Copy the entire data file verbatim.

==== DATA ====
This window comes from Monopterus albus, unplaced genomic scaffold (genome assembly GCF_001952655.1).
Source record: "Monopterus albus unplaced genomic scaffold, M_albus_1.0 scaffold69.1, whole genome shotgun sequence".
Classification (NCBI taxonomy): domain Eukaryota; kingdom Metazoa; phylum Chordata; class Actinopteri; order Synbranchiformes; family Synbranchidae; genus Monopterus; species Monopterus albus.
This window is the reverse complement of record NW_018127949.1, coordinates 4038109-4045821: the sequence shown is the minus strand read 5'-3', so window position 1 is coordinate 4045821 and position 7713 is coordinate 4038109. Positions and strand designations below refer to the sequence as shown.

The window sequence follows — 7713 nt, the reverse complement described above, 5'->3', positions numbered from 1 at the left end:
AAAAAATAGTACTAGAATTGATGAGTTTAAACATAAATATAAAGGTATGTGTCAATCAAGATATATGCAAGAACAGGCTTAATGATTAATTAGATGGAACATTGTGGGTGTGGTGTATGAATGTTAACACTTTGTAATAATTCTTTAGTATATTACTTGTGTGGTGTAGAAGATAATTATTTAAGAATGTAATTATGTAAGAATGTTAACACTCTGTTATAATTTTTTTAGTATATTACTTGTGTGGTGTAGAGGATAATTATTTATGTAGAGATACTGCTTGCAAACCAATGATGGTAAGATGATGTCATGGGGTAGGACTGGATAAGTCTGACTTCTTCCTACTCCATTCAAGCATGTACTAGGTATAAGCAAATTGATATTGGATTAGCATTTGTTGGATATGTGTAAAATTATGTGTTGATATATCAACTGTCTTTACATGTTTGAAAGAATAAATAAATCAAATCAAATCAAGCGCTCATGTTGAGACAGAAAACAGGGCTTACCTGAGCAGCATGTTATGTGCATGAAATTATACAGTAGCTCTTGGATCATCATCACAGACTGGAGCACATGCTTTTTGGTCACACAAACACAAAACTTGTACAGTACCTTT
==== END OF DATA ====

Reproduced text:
This window comes from Monopterus albus, unplaced genomic scaffold (genome assembly GCF_001952655.1).
Source record: "Monopterus albus unplaced genomic scaffold, M_albus_1.0 scaffold69.1, whole genome shotgun sequence".
Classification (NCBI taxonomy): domain Eukaryota; kingdom Metazoa; phylum Chordata; class Actinopteri; order Synbranchiformes; family Synbranchidae; genus Monopterus; species Monopterus albus.
This window is the reverse complement of record NW_018127949.1, coordinates 4038109-4045821: the sequence shown is the minus strand read 5'-3', so window position 1 is coordinate 4045821 and position 7713 is coordinate 4038109. Positions and strand designations below refer to the sequence as shown.

The window sequence follows — 7713 nt, the reverse complement described above, 5'->3', positions numbered from 1 at the left end:
AAAAAATAGTACTAGAATTGATGAGTTTAAACATAAATATAAAGGTATGTGTCAATCAAGATATATGCAAGAACAGGCTTAATGATTAATTAGATGGAACATTGTGGGTGTGGTGTATGAATGTTAACACTTTGTAATAATTCTTTAGTATATTACTTGTGTGGTGTAGAAGATAATTATTTAAGAATGTAATTATGTAAGAATGTTAACACTCTGTTATAATTTTTTTAGTATATTACTTGTGTGGTGTAGAGGATAATTATTTATGTAGAGATACTGCTTGCAAACCAATGATGGTAAGATGATGTCATGGGGTAGGACTGGATAAGTCTGACTTCTTCCTACTCCATTCAAGCATGTACTAGGTATAAGCAAATTGATATTGGATTAGCATTTGTTGGATATGTGTAAAATTATGTGTTGATATATCAACTGTCTTTACATGTTTGAAAGAATAAATAAATCAAATCAAATCAAGCGCTCATGTTGAGACAGAAAACAGGGCTTACCTGAGCAGCATGTTATGTGCATGAAATTATACAGTAGCTCTTGGATCATCATCACAGACTGGAGCACATGCTTTTTGGTCACACAAACACAAAACTTGTACAGTACCTTT